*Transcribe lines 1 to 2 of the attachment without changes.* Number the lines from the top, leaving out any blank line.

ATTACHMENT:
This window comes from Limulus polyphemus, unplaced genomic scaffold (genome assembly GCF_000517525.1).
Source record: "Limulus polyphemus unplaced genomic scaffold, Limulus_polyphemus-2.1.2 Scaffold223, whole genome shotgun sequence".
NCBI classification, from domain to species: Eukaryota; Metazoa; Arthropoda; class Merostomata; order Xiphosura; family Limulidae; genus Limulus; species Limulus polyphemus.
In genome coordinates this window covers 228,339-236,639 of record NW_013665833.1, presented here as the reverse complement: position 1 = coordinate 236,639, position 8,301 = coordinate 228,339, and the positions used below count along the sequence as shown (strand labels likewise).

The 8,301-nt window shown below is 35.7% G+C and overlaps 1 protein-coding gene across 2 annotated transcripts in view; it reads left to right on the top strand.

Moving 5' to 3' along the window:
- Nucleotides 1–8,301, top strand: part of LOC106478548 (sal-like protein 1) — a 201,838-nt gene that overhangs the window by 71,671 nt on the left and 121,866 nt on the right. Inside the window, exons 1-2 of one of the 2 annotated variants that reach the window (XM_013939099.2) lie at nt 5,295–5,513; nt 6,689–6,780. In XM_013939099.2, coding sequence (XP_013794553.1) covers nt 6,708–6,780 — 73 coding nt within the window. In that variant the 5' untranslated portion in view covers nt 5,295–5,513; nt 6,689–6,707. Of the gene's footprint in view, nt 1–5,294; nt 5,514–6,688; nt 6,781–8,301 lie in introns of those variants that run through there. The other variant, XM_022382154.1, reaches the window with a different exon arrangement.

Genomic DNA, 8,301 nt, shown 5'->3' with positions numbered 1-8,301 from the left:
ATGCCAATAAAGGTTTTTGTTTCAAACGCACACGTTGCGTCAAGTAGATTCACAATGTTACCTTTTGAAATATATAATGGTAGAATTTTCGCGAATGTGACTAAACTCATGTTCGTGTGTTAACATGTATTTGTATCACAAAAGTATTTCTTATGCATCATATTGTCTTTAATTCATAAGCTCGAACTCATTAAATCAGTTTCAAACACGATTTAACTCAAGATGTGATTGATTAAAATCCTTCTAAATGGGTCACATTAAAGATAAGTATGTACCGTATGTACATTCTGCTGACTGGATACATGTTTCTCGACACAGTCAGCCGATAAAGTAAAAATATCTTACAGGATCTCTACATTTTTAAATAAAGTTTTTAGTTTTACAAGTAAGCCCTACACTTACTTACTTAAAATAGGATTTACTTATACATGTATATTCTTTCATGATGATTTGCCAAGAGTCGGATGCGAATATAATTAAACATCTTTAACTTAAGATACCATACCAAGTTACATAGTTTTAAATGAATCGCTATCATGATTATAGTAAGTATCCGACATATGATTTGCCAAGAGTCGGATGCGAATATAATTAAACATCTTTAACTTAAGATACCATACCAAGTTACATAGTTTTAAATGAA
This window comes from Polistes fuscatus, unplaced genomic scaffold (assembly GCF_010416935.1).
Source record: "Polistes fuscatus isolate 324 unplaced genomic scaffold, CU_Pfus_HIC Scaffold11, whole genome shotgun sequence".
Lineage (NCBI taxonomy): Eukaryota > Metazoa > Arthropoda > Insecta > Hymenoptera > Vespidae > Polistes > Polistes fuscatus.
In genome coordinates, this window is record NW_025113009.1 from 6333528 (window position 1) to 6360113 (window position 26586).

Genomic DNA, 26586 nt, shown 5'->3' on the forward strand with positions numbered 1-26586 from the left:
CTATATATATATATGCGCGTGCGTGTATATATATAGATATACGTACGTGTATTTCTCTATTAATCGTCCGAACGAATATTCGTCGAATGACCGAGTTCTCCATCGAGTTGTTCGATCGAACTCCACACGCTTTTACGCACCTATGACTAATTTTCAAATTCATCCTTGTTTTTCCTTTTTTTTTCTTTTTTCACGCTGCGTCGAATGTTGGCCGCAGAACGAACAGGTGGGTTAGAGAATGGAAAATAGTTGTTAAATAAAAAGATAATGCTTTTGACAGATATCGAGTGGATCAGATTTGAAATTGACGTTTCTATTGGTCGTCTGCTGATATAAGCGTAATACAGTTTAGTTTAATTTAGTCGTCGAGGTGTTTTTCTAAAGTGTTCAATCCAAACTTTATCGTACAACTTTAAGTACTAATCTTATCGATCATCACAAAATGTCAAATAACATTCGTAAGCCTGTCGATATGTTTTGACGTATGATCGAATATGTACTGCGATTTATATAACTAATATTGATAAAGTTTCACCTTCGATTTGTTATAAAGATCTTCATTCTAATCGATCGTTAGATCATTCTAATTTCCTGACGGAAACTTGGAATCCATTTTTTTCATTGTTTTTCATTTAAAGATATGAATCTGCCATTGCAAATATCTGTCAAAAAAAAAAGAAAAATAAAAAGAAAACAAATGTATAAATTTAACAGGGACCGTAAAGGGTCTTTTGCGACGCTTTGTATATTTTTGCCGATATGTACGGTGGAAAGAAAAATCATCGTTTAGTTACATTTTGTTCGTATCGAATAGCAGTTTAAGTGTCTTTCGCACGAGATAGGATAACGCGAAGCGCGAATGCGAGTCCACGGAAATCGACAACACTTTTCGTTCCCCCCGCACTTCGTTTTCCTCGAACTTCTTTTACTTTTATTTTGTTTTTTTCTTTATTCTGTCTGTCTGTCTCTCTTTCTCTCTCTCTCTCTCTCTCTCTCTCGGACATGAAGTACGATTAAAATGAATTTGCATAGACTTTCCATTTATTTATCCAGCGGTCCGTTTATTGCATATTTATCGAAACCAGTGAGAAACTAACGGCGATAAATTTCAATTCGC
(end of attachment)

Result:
This window comes from Limulus polyphemus, unplaced genomic scaffold (genome assembly GCF_000517525.1).
Source record: "Limulus polyphemus unplaced genomic scaffold, Limulus_polyphemus-2.1.2 Scaffold223, whole genome shotgun sequence".